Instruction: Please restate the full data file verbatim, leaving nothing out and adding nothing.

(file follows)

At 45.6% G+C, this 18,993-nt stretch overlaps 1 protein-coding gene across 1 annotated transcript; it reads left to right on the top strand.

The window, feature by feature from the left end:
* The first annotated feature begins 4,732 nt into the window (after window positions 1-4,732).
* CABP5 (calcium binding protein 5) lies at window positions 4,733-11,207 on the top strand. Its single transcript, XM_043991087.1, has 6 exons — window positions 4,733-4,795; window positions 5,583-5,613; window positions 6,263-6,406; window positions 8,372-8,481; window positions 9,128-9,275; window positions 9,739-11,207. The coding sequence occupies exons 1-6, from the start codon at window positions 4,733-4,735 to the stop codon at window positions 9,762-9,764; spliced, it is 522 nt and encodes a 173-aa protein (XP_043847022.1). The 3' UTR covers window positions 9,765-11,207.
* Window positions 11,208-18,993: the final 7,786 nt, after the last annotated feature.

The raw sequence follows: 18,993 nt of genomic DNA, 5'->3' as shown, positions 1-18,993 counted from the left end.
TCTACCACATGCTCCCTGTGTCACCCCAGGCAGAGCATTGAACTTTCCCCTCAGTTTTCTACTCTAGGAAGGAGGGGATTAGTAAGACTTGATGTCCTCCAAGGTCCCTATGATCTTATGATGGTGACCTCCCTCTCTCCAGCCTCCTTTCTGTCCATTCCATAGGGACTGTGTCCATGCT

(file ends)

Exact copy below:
At 45.6% G+C, this 18,993-nt stretch overlaps 1 protein-coding gene across 1 annotated transcript; it reads left to right on the top strand.

The window, feature by feature from the left end:
* The first annotated feature begins 4,732 nt into the window (after window positions 1-4,732).
* CABP5 (calcium binding protein 5) lies at window positions 4,733-11,207 on the top strand. Its single transcript, XM_043991087.1, has 6 exons — window positions 4,733-4,795; window positions 5,583-5,613; window positions 6,263-6,406; window positions 8,372-8,481; window positions 9,128-9,275; window positions 9,739-11,207. The coding sequence occupies exons 1-6, from the start codon at window positions 4,733-4,735 to the stop codon at window positions 9,762-9,764; spliced, it is 522 nt and encodes a 173-aa protein (XP_043847022.1). The 3' UTR covers window positions 9,765-11,207.
* Window positions 11,208-18,993: the final 7,786 nt, after the last annotated feature.

The raw sequence follows: 18,993 nt of genomic DNA, 5'->3' as shown, positions 1-18,993 counted from the left end.
TCTACCACATGCTCCCTGTGTCACCCCAGGCAGAGCATTGAACTTTCCCCTCAGTTTTCTACTCTAGGAAGGAGGGGATTAGTAAGACTTGATGTCCTCCAAGGTCCCTATGATCTTATGATGGTGACCTCCCTCTCTCCAGCCTCCTTTCTGTCCATTCCATAGGGACTGTGTCCATGCT